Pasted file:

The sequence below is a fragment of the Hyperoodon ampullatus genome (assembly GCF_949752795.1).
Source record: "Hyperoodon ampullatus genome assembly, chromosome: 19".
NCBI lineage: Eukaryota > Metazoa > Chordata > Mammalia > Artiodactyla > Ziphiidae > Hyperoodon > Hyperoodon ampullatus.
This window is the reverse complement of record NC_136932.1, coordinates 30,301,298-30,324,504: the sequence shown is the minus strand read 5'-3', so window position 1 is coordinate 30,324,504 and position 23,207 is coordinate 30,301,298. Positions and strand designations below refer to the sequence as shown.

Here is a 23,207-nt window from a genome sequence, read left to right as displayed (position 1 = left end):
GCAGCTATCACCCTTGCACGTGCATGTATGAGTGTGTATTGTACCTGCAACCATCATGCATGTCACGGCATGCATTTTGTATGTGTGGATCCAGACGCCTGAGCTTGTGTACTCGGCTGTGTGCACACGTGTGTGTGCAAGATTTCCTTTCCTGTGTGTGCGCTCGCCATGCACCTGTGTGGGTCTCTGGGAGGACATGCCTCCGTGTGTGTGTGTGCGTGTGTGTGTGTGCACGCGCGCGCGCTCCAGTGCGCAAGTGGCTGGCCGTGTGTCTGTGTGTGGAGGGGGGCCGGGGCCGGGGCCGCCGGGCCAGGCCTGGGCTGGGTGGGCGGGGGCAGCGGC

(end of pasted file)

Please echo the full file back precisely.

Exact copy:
The sequence below is a fragment of the Hyperoodon ampullatus genome (assembly GCF_949752795.1).
Source record: "Hyperoodon ampullatus genome assembly, chromosome: 19".
NCBI lineage: Eukaryota > Metazoa > Chordata > Mammalia > Artiodactyla > Ziphiidae > Hyperoodon > Hyperoodon ampullatus.
This window is the reverse complement of record NC_136932.1, coordinates 30,301,298-30,324,504: the sequence shown is the minus strand read 5'-3', so window position 1 is coordinate 30,324,504 and position 23,207 is coordinate 30,301,298. Positions and strand designations below refer to the sequence as shown.

Here is a 23,207-nt window from a genome sequence, read left to right as displayed (position 1 = left end):
GCAGCTATCACCCTTGCACGTGCATGTATGAGTGTGTATTGTACCTGCAACCATCATGCATGTCACGGCATGCATTTTGTATGTGTGGATCCAGACGCCTGAGCTTGTGTACTCGGCTGTGTGCACACGTGTGTGTGCAAGATTTCCTTTCCTGTGTGTGCGCTCGCCATGCACCTGTGTGGGTCTCTGGGAGGACATGCCTCCGTGTGTGTGTGTGCGTGTGTGTGTGTGCACGCGCGCGCGCTCCAGTGCGCAAGTGGCTGGCCGTGTGTCTGTGTGTGGAGGGGGGCCGGGGCCGGGGCCGCCGGGCCAGGCCTGGGCTGGGTGGGCGGGGGCAGCGGC